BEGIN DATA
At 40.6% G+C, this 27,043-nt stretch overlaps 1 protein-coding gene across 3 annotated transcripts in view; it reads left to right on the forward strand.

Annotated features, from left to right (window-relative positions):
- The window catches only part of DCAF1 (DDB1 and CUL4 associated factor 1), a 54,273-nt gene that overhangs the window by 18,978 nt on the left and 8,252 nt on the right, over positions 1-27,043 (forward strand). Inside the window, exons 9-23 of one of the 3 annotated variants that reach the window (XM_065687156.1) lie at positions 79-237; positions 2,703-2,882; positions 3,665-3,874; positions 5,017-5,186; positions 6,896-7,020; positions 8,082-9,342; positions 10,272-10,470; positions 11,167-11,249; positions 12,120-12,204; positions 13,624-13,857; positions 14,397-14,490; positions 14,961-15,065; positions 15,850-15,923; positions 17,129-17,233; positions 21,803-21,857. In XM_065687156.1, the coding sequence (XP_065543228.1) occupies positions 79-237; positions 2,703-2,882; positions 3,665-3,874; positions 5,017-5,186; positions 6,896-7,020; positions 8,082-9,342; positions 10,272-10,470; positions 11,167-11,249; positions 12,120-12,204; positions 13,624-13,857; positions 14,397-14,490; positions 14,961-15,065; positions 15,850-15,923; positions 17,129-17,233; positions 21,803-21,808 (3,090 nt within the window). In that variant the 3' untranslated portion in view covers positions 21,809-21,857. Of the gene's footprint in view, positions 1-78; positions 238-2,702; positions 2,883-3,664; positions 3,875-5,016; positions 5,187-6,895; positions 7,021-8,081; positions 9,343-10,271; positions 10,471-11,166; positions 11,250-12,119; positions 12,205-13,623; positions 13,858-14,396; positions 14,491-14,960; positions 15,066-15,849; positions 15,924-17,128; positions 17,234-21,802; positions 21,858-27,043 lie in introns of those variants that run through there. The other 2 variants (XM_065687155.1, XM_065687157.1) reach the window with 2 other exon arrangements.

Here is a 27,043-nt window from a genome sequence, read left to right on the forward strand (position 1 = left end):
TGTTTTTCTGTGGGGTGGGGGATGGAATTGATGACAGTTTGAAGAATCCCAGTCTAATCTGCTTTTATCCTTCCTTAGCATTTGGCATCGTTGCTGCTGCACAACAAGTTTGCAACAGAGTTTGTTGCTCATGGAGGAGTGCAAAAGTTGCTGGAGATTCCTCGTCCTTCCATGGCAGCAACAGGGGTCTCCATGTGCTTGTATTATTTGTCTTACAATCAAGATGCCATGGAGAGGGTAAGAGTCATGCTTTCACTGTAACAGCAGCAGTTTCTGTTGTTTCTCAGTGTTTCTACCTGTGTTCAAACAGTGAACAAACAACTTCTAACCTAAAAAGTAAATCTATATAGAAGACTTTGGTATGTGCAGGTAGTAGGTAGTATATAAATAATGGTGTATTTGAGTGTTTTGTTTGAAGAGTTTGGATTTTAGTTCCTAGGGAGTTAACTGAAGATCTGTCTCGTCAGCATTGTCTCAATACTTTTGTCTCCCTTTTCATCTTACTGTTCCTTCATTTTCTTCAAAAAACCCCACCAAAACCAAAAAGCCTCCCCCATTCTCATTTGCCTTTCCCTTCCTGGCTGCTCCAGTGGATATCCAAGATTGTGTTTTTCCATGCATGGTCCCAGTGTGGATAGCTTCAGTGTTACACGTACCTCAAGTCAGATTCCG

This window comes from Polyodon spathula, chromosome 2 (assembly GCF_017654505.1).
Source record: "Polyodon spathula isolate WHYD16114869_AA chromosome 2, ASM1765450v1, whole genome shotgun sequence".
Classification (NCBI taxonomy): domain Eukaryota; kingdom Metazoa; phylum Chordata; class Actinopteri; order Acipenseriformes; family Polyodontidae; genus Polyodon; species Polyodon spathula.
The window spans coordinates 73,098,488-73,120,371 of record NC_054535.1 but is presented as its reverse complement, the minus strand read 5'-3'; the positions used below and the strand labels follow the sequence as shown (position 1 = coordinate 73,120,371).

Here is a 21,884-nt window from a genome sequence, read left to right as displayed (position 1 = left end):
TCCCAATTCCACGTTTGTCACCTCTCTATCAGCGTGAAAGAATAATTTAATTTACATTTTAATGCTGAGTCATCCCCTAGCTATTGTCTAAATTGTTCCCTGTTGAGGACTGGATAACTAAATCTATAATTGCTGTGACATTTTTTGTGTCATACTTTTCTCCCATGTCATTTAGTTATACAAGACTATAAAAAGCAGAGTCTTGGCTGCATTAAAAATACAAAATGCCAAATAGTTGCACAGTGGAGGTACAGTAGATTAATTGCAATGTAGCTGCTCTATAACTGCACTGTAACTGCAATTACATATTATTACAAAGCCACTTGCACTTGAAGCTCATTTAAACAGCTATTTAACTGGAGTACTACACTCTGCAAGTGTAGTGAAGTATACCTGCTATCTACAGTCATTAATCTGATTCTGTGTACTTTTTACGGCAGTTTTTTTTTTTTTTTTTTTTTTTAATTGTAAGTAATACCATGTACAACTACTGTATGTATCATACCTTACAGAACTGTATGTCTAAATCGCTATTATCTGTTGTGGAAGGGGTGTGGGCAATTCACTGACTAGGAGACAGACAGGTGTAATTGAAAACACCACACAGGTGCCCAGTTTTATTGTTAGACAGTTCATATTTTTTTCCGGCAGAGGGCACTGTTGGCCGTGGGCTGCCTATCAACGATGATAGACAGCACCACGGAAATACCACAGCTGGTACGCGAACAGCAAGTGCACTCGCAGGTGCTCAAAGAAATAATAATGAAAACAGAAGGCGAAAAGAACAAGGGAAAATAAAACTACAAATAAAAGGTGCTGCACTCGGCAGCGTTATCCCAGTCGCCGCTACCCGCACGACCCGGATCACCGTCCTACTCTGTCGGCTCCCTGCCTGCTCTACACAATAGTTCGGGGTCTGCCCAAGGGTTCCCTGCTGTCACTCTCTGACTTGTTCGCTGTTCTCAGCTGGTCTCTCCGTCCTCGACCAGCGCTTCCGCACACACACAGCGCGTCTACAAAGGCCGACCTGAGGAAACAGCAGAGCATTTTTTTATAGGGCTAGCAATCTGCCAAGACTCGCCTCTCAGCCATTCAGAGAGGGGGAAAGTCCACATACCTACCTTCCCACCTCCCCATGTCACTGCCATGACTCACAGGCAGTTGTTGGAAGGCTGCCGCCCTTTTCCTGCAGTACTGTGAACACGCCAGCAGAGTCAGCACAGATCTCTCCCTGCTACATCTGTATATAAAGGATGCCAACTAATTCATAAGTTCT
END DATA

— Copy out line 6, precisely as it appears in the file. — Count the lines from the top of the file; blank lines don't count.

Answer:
This window comes from Polyodon spathula, chromosome 2 (assembly GCF_017654505.1).